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From: Holger Grund (h.grund_at_[hidden])
Date: 2003-03-27 07:25:39


"Paul A. Bristow" <boost_at_[hidden]> wrote

> You are probably right - but the tool tip display shows an __int64
which alerted
> me to this. For most purposes, I suspect this warning /Wp64 is not
what most
> people want.(Or is it Boost policy that code should provide 64-bit
> Premature?)

Intellisense does not work very well with template and preprocessor

> If one writes:
> std::size_t s = 42;
> cout << s << endl;
> with MSVC7.0 default project settings for an empty console project
on my 32-bit
> system
> /D "WIN32" /D "NDEBUG" /D "_CONSOLE" /D "_MBCS" /GF /FD /EHsc /ML
/GS /Gy
> /Fo"Release/" /Fd"Release/vc70.pdb" /W3 /nologo /c /Wp64 /Zi /TP
> it is confusing to get a warning:
> test_size_t.cpp(19) : warning C4267: 'argument' : conversion from
'size_t' to
> 'unsigned int', possible loss of data
> (I am unclear why there is a warning unless unsigned int is 32-bit
and size_t is
> 64-bit. How is there a problem if both are 32 or 64?)
Basically the /Wp64 option tries to find portability problems for
that are 32 bit on the Win32 platform and 64 bits on the Win64
Usually the definition is selected based on the preprocessor macros
the platform

#ifdef _WIN64
    typedef __int64 xy;
    typedef int xy;

The compiler will NOT take the above into account when checking
for W64 compatibility ( at that point the preprocessor has already
run). Instead you should provide a hint to the compiler that a given
will be 8 bytes on the 64bit platform.

You can use __w64 for this purpose. E.g.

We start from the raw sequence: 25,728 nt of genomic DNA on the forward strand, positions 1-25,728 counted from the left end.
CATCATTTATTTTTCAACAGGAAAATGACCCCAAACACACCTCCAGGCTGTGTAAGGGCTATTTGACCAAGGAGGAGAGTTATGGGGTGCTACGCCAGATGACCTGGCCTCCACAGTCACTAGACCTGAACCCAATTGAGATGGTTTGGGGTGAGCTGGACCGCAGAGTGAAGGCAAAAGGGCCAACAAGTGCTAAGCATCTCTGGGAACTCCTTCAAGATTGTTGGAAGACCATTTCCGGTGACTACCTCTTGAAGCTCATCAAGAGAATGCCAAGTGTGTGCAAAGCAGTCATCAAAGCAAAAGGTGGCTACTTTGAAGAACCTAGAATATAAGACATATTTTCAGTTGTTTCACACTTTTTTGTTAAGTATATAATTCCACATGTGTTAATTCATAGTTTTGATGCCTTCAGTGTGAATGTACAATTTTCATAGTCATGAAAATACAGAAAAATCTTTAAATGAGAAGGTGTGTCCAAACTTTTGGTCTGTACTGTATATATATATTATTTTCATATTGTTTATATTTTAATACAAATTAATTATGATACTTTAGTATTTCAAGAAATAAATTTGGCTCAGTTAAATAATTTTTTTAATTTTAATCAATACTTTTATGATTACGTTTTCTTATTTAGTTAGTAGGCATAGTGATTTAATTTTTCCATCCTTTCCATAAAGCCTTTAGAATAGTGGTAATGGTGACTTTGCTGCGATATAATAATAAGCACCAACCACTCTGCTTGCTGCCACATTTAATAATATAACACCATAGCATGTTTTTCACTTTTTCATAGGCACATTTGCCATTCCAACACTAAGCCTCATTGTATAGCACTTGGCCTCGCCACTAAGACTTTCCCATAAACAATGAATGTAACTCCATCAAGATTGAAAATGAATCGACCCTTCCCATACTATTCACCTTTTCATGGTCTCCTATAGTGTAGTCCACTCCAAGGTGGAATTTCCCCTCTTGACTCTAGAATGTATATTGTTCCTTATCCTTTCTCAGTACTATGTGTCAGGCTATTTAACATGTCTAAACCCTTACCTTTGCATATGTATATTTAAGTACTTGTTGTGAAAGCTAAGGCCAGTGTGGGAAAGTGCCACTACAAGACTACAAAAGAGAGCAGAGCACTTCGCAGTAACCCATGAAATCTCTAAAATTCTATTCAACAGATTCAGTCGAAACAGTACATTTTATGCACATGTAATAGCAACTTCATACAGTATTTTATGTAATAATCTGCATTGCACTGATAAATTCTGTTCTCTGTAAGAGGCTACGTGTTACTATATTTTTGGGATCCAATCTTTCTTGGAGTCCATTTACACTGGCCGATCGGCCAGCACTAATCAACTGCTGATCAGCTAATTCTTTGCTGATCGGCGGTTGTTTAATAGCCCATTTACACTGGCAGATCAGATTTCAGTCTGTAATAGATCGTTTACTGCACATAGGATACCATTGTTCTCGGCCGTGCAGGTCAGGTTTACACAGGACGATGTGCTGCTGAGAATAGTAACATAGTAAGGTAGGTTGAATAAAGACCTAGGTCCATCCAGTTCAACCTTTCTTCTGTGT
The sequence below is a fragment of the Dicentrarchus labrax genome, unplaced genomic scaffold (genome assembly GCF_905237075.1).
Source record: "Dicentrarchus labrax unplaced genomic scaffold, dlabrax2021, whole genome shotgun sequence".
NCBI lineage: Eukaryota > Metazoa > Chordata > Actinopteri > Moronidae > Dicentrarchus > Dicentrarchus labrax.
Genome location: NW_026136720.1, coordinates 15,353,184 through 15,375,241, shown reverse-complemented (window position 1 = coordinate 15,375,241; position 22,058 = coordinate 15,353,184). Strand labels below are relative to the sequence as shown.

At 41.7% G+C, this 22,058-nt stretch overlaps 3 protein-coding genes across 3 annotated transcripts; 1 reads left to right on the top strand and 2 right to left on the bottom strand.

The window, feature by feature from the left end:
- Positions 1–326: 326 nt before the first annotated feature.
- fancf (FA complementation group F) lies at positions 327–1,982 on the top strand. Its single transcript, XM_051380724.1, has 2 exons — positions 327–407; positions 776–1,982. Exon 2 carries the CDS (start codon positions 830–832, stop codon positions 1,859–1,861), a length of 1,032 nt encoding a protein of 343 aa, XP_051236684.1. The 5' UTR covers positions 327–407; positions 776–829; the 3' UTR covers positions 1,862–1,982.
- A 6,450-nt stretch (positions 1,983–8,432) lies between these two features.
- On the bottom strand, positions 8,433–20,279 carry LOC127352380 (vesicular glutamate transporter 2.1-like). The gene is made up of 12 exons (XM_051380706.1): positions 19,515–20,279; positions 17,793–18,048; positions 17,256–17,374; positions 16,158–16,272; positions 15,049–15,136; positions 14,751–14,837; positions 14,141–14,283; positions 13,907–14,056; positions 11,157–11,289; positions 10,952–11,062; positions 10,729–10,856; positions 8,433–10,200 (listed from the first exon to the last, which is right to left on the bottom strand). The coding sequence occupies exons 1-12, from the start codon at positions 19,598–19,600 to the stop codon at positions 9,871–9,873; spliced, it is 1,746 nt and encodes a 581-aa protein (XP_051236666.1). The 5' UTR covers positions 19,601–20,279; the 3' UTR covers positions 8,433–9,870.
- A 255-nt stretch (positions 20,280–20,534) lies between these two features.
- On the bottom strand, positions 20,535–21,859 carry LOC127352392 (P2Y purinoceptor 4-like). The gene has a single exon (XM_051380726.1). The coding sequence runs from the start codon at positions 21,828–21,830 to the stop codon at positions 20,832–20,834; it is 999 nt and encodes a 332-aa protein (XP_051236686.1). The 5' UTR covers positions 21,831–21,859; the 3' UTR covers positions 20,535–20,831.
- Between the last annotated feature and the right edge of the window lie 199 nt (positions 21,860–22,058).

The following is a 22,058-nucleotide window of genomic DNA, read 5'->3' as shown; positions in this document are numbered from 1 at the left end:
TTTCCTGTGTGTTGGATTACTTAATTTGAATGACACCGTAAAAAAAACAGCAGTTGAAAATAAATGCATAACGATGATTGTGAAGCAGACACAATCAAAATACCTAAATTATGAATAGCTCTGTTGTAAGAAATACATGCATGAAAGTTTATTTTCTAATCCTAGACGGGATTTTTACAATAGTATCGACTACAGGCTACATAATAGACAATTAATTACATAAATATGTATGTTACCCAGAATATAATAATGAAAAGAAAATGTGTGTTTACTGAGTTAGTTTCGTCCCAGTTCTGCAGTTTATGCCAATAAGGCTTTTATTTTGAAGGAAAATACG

int i = (int)(void*)0; // warning
typedef __w64 int ptr_int;
ptr_int j = (ptr_int)(void*)0; // Ok

/Wp64 will not detect cases where you have overloads (and that's true
for your example). That is:
first overloads are selected, then the compiler thinks "what if
(and types qualified with __w64) were be 64 bit?"

::size_t is implicitly __w64 and that cause the bogus warning.

It is IMHO a better idea to do complete Win64 builds. It's pretty
simple to
build solutions/projects from the command line. Just open the Win64
build environment and use devenv with the /useenv switch. The SDK
front end is based on an early version of 7.1 which could cause some

> If one changes to warning level 4/W4 and no test for 64 portability
> /D "WIN32" /D "NDEBUG" /D "_CONSOLE" /D "_MBCS" /GF /FD /EHsc /ML
/GS /Gy
> /Fo"Release/" /Fd"Release/vc70.pdb" /W4 /nologo /c /Zi /TP
> No warnings.
> And ideally request 'strict' - no extensions and for scope:
> /D "WIN32" /D "NDEBUG" /D "_CONSOLE" /D "_MBCS" /GF /FD /EHsc /ML
> /Zc:forScope
> /Fo"Release/" /Fd"Release/vc70.pdb" /W4 /nologo /c /Zi /TP
> Still no warnings.
BTW: You should be able to use /Zc:wchar_t without problems with the
standard library, too. It makes wchar_t a built-in type ( and not a
typedef for
unsigned short ).

> PS Despite RTFM, I cannot see how to change the IDE _default_
> settings. Suggestions?
You could update the script files in
Just add a ClTool.WarningLevel = 4 somewhere.
I haven't tried but I think it should work.


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